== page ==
NAB 2016: The North American Broadcasters Association (NABA) and the Digital Production Partnership (DPP) have unveiled the stipulations for how file-based programmes should be delivered to broadcasters in the US.

DPP chat

Through joint NABA and DPP meetings, nine of the major North American broadcasters have agreed on a common file format, structure and wrapper for finished air-ready programmes that is based on the AS-11 UK DPP specification implemented in the UK in 2014.

The broadcasters are: ABC/Disney, Bell Media, CBC/Radio-Canada, Fox, HBO, NBCUniversal, PBS, TimeWarner and Turner.

Although there is now an agreement in place, the announcement will not lead directly to a move to a common delivery format. Instead, the transition is likely begin over the next 12 months “on a selective basis.”

“The key principle for this work was that the agreed specifications must be commonly defined, testable, unambiguous - and produce business value,” said Clyde Smith, senior vice president, new technology at Fox and the NABA technical lead.

“The agreed common specifications will minimise confusion and expense for programme-makers, and avoid the proliferation of different file types and specifications.”

The agreed specifications are based on the Advanced Media Workflow Association (AMWA) AS-11 specification and have the following features:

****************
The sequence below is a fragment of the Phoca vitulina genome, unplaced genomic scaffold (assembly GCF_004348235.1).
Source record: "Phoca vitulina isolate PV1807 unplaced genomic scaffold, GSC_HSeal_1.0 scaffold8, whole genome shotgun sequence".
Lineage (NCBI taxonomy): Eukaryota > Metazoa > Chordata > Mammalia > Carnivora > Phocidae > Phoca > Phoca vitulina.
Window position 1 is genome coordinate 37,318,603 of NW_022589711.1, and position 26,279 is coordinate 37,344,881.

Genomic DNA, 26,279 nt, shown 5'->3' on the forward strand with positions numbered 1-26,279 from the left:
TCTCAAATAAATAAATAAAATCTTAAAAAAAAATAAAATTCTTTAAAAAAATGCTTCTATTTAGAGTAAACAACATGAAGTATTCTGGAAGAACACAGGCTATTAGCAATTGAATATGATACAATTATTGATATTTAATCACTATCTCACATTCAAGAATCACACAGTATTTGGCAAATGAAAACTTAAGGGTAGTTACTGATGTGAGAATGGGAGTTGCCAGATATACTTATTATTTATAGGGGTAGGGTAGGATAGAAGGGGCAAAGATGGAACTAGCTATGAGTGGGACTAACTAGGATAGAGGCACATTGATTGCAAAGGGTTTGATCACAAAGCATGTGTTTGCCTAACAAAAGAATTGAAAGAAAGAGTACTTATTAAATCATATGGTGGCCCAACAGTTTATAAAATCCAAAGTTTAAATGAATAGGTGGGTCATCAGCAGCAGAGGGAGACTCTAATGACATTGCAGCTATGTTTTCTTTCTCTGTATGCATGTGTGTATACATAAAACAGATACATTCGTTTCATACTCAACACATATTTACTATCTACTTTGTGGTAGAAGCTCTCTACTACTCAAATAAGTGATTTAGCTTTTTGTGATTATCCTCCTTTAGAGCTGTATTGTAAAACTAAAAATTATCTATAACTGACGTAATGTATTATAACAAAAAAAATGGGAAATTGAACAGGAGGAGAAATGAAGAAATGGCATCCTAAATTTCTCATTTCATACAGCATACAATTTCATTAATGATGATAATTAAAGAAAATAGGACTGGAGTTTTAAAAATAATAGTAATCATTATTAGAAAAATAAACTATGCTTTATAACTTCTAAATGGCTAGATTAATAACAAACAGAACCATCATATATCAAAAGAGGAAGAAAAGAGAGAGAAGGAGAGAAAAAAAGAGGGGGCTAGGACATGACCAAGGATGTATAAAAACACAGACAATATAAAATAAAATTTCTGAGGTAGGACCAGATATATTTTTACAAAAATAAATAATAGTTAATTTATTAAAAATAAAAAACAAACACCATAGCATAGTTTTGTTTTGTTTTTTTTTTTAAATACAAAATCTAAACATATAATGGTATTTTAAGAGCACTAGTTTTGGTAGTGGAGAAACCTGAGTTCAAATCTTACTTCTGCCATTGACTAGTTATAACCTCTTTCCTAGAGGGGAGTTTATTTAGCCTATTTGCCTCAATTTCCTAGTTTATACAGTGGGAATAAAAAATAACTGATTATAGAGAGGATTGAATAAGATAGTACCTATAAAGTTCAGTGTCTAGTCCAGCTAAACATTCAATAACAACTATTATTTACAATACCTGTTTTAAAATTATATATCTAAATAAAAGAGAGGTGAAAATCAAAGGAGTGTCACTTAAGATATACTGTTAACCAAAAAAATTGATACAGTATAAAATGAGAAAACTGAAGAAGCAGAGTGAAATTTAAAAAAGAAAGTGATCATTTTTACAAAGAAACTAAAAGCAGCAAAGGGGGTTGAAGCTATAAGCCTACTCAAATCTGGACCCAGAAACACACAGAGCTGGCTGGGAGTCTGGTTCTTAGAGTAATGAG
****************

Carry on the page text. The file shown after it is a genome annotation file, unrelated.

- File format: MXF OP-1A

• Video Encoding: MPEG-2 XDCam or AVC/H.264

• Video Signal Standard: 1080i or 720p

• Colour Sub Sample: 4:2:2 or 4:2:0

• Audio: Supports a common fixed channel assignment and Dynamic assignment of Audio Tracks

• A minimal editorial metadata set

Work with the AMWA to define the rules for these file formats - which will be a part of the AS-11 family of specifications - is nearly complete, the DPP said.

It was also revealed that the DPP-NABA team will be working with the Society of Motion Picture & Television Engineers (SMPTE) to support these specifications in BXF (Broadcast Exchange Format).

“NABA and the DPP share the same philosophy,” added DPP managing director Mark Harrison. “We both recognize that the national and international exchange of media will only increase - and that we need to make this process simpler, easier and cheaper for the whole supply chain if our industry is to thrive.”

Future work will include a UHD spec for North America and the development of a international mastering format.

The US programme delivery specifications are the first output from the strategic partnership formed between NABA and the DPP in April 2015.